Travis’ directionlessness hits a turning point soon after, during the film’s most meta moment. Halfway through the picture, a passenger played by director Martin Scorsese directs Travis to park outside an apartment building and watch a woman in the window. It’s the passenger’s wife, but it’s not his apartment. He tells Travis about his plans to kill her with a .44 magnum. The conversation gets wildly graphic, and Travis sits, transfixed. “You must think I’m pretty sick,” the passenger repeats. Travis says nothing—the moment sparks an epiphany in him. This man plants the seed of extreme violence in Travis’ head, and everything that follows is changed. In this moment, his pointless, directionless life of taxi driving acquires new purpose. “Now, I see this clearly. My whole life is pointed in one direction,” Travis will later say. “There never has been a choice for me.”​

Society has failed him. Betsy has failed him. The system has failed him. None have given him purpose to end his empty drifting. But, in this moment, the film’s director literally steps into the picture to give the main character direction. “I just want to go out and really do something,” Travis tells fellow driver The Wiz (Peter Boyle) in the next scene. That something turns out to be buying his own .44 magnum (among other guns) and planning the assassination of Senator Palantine, whom he sees on the television talking about how the “people will rise to an unprecedented swelling.”

Moving forward, Travis becomes obsessed with his body and form, exercising in all the spare time he doesn’t spend practicing handling his weapons. His first moment of authority comes in the form of stopping a convenience store robbery, after which he adopts a self-appointed identity of savior of the people. His inclination toward violence grows as he takes another life, and it only makes him feel more noble and superior. He holds his magnum while watching American Bandstand. He visits with Iris and tries to talk her out of a life of prostitution. Ultimately, the passenger in the car, the film’s director, has impressed upon him the virtue of violence.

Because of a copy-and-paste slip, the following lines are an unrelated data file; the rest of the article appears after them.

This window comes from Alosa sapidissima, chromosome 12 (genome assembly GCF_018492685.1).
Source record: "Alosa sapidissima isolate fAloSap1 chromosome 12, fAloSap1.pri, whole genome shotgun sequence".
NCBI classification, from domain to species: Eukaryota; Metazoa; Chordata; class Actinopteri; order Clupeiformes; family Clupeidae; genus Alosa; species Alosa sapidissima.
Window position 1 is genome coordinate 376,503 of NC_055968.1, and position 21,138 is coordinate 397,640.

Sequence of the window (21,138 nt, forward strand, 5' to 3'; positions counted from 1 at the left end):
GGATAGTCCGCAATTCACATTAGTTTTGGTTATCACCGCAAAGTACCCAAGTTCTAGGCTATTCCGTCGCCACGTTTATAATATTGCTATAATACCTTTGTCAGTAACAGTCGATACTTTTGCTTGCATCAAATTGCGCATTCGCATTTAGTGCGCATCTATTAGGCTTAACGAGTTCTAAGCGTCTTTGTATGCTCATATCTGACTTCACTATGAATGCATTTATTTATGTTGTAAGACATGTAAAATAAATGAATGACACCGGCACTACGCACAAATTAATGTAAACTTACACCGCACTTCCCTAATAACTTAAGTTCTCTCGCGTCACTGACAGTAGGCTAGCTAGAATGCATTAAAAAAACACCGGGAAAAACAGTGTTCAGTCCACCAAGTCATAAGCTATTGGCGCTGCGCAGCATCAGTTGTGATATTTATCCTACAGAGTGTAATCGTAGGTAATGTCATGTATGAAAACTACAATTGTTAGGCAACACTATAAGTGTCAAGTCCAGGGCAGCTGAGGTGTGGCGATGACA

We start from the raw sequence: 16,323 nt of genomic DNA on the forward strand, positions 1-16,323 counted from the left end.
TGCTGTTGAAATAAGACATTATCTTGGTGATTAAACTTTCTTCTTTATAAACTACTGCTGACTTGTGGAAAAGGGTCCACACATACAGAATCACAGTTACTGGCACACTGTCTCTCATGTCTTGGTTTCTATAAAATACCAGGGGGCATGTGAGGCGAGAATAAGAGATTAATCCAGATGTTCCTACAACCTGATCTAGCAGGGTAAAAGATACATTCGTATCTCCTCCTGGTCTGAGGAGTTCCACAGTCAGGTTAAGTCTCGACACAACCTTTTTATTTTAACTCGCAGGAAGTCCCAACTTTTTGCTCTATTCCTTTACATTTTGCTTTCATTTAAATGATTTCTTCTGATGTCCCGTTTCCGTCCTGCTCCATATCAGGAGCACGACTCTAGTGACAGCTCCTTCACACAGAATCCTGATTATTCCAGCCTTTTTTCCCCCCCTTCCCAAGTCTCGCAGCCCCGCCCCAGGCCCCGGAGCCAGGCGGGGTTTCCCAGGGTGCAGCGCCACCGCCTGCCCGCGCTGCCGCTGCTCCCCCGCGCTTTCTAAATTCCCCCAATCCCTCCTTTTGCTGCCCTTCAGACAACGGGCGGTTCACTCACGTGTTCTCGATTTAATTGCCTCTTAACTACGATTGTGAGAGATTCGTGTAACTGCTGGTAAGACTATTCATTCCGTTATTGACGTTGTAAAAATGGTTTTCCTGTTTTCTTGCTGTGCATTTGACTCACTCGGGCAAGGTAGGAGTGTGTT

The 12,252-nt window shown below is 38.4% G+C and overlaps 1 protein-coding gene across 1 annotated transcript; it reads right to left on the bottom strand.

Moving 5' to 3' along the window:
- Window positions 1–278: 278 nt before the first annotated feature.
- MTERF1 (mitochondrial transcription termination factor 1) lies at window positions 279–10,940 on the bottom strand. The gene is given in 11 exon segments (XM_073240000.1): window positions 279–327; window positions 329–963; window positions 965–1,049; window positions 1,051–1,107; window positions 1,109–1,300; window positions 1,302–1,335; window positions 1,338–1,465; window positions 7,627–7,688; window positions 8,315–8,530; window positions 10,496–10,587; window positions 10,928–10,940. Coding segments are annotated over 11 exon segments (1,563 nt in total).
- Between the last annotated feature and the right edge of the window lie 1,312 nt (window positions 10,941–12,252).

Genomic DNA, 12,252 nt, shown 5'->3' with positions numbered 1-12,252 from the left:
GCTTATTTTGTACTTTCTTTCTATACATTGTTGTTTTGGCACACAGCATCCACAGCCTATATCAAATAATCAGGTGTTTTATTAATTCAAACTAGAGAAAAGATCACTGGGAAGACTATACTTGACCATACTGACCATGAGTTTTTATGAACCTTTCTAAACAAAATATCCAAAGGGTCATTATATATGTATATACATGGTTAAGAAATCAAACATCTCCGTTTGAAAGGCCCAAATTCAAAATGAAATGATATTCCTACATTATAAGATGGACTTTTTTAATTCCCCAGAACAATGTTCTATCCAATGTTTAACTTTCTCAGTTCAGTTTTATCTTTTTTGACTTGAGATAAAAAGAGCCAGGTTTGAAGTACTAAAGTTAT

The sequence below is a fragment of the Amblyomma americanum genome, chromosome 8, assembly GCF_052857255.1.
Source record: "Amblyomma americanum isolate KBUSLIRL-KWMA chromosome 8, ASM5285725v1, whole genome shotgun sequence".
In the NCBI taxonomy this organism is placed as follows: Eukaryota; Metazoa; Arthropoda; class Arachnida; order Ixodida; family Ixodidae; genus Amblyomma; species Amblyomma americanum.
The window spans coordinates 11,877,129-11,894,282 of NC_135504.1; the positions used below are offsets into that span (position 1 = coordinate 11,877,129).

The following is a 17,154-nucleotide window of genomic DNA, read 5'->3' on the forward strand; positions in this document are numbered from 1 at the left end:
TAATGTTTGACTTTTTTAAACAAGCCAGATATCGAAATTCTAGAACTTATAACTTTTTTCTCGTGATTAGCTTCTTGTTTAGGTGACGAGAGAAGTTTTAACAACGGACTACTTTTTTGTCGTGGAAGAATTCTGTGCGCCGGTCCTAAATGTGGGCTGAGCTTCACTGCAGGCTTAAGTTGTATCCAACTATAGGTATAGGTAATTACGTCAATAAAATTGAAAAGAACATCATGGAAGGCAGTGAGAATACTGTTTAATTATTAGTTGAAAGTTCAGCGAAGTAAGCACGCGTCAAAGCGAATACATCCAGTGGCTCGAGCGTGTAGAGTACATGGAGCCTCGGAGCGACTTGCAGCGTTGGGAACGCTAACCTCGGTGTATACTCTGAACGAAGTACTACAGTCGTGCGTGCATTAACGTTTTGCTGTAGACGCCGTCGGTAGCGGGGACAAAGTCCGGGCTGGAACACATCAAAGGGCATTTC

When the day comes to attempt to assassinate Palantine, he fails. Instead, he takes to the streets and kills all the pimps and johns surrounding Iris in a gruesome bloodbath that ends with him taking a few bullets of his own. He destroys the people he introduced in his first piece of dialogue as his vision of the city’s scum, and, in this culminating act, he arrives at the destination toward which he was being pushed throughout the film. He has allowed his madness and obsession to be fueled by long-standing, unaddressed hatred, until he finally snaps.

Scorsese’s cameo in Taxi Driver was reportedly not intentional, but the result of the actor cast in the part becoming sick and unable to shoot. Scorsese stepped in to fill his shoes, apparently, due to necessity. If that’s the case, the improvised change was serendipitous, as it makes for a womnderful connection between the thematic and literal components of the film—not to mention that Scorsese’s performance is creepily memorable in itself.

Ultimately, Scorsese’s cameo as the director driving Travis toward violence fulfills the inevitable. Because Travis lacks any higher interests or self-control and is driven only by his base sexual drive and bitter hatred, it was always only a matter of time before a malevolent force would plant itself in his head and use this aimless being as an instrument of harm. When a person lacks agency and meaning in his life, violence readily appears to drive him with a false idea of purpose.